According to advocates of this approach, people hold to contradictory systems of truth all the time. Polytheism, for example, is self-contradictory since it does not make room for a first-cause or a necessary being. Yet many people throughout time have adhered to a polytheistic worldview. The Christians job, according to this option, is to create a common intellectual ground from which evangelism can take place. Many times this will involve attempting to convince someone of the existence of a perfect, personal, all-powerful, necessary being from whom all things have their being. Once this is accomplished, then there can be a conversation where a transcendent reality, whom we call God, is creating a meta-narrative to which all truth must correspond. This God is the God of the Bible. Typical biblical apologetics can be used once the common ground has been created.
Some adherents of this view might be R.C. Sproul or Norm Geisler. While option one was identified with presuppositional or reformed apologetics, this option is taken by those who follow a more classical apologetics approach popularized by Thomas Aquinas.
I believe that this approach, like the last has its merits. I think it recognizes that people’s thinking can become corrupt due to sin and bad influences within the culture. But I must contend with its understanding of the postmodern ethos. I think that it is too simplistic to identify the problem and solution upon the assumption of hard relativism. I don’t think that the average person is truly a hard relativist either in confession or practice. I think better designations are skeptical and suspicious. They do not trust other people’s claims to knowledge and therefore are normally not open to listening to their arguments. At the same time, I do believe that there is going to be a necessary time and place for this type of argumentation, but only once we have won their trust. And in a world where even self-trust is difficult to find, this is not going to be easy.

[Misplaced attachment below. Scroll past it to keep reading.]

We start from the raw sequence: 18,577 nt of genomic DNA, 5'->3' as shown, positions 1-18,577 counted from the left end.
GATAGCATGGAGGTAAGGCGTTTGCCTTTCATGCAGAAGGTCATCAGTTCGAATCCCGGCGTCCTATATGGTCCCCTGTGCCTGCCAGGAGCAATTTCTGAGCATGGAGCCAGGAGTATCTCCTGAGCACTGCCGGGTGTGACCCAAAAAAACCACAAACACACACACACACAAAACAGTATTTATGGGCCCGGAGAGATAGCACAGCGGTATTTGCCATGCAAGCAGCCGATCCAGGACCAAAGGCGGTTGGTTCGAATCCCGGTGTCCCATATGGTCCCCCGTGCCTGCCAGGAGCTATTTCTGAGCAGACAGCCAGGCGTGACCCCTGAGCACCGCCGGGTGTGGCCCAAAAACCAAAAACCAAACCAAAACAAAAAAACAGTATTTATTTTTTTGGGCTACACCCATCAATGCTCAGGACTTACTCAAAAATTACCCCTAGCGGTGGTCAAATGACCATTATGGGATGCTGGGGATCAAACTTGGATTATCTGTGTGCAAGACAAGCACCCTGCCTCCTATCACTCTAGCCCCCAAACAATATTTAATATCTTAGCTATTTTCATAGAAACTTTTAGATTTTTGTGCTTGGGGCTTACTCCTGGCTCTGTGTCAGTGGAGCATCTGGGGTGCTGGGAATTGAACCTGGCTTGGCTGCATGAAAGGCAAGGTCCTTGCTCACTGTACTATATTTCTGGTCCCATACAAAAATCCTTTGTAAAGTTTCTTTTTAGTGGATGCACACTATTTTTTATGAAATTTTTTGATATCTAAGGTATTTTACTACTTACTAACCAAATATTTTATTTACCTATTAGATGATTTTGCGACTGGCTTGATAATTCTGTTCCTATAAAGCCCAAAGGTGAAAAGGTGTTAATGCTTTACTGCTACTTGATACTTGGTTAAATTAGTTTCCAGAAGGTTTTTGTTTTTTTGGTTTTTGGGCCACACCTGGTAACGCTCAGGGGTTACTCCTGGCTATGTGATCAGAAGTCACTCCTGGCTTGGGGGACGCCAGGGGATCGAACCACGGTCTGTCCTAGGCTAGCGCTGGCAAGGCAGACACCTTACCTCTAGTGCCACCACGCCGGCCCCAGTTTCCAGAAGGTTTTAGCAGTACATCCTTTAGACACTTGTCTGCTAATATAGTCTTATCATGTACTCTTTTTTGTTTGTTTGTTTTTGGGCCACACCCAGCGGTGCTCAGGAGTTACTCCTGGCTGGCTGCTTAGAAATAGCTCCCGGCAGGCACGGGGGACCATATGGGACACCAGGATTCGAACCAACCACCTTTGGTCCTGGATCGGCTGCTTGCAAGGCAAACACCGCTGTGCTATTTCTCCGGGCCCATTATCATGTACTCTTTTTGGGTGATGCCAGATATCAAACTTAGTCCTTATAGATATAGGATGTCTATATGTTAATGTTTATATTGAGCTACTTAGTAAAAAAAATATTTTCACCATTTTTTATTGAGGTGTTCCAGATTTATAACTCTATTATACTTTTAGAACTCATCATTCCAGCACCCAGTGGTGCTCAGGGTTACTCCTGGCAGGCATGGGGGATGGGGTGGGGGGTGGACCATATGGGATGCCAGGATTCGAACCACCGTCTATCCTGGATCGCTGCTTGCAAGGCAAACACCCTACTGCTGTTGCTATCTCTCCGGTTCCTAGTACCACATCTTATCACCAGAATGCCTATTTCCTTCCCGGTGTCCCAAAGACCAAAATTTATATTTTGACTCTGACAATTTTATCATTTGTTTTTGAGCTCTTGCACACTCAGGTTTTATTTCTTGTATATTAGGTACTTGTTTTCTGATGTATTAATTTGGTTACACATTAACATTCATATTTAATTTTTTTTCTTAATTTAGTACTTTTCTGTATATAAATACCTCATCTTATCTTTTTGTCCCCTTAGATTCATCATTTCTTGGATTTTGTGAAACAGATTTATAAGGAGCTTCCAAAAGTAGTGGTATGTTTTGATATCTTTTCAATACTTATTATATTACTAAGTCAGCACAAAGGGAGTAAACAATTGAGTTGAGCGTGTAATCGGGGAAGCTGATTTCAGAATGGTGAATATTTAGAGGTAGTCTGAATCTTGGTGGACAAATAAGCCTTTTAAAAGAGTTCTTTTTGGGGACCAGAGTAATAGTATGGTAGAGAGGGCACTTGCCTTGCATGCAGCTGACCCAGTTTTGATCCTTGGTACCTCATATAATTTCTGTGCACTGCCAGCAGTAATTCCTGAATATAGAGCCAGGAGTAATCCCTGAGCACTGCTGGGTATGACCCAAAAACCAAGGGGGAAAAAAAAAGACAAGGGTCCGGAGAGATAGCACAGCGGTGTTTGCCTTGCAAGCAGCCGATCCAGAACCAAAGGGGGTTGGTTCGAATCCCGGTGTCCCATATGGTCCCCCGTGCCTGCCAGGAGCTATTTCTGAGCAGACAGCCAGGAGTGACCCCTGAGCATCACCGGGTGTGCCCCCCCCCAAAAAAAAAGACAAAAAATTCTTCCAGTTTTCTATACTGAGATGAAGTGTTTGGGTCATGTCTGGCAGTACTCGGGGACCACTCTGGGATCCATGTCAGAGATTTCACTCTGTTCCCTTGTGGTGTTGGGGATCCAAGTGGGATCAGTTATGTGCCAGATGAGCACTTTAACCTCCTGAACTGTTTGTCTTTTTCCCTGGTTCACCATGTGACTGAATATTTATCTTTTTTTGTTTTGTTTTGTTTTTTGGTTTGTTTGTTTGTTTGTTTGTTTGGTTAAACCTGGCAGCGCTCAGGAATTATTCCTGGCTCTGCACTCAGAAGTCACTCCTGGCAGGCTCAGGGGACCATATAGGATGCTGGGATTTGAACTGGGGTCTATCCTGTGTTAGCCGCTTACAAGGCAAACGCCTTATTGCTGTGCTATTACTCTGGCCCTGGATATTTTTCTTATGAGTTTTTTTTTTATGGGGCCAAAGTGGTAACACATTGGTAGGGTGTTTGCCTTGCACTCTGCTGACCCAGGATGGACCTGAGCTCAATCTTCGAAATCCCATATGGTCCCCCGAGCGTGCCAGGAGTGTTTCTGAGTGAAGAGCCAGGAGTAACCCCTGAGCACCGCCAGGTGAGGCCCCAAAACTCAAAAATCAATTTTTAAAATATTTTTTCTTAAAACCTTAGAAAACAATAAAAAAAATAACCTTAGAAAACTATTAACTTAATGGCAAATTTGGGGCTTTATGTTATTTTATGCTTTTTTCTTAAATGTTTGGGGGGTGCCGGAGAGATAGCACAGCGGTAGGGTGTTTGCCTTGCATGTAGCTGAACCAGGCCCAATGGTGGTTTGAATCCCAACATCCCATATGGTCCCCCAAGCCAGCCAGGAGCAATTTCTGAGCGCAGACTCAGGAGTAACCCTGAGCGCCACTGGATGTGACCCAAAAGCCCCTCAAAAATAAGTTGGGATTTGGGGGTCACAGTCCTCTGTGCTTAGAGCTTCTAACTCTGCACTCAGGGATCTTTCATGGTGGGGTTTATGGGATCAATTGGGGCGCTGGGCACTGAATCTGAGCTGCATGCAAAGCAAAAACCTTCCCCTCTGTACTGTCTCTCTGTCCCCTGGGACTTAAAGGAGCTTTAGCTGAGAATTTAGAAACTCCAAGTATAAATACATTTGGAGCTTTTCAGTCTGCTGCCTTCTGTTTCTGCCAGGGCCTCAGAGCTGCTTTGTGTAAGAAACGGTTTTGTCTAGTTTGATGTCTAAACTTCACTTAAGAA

Option 3: Change the rope.
Christians need to change the communication method and style for a postmodern audience, being sensitive to the ethos of our culture.
To change the rope means that we evaluate our presentation method and change where necessary. This might be considered the choice of many within the emerging church (although number 4 will also play into this as well). It is also the method of many “seeker” churches.
When changing the rope, there are no sacred cows. As the culture changes, so must our methodology in presenting the Gospel and doing church. This might take many forms. It could be as simple as changing the worship style from traditional music to contemporary or it can be as radical as sculpting the Gospel out of clay instead of words. Whatever communicates best to our culture should be used as a medium for the Gospel. Whatever the culture shuns or distrusts as far as communication is concerned should not be used. If we live in a drama-driven culture that seeks to experience life through fictional movies, then the Christian community should be making movies that communicate truth. If we live in a culture that has acquired a disdain and distrust for traditional church gatherings, then lets change them. In other words, there is nothing sacred in the way we do things, only in what we do.
Those who adhere to this option would see a distinction between form and function. Function represents the basic principles (i.e. the water), the form is the way the function is made manifest (i.e. the rope). The form is always in need of change, even if the fundamentalists of each generation cry wolf-they always have and always will.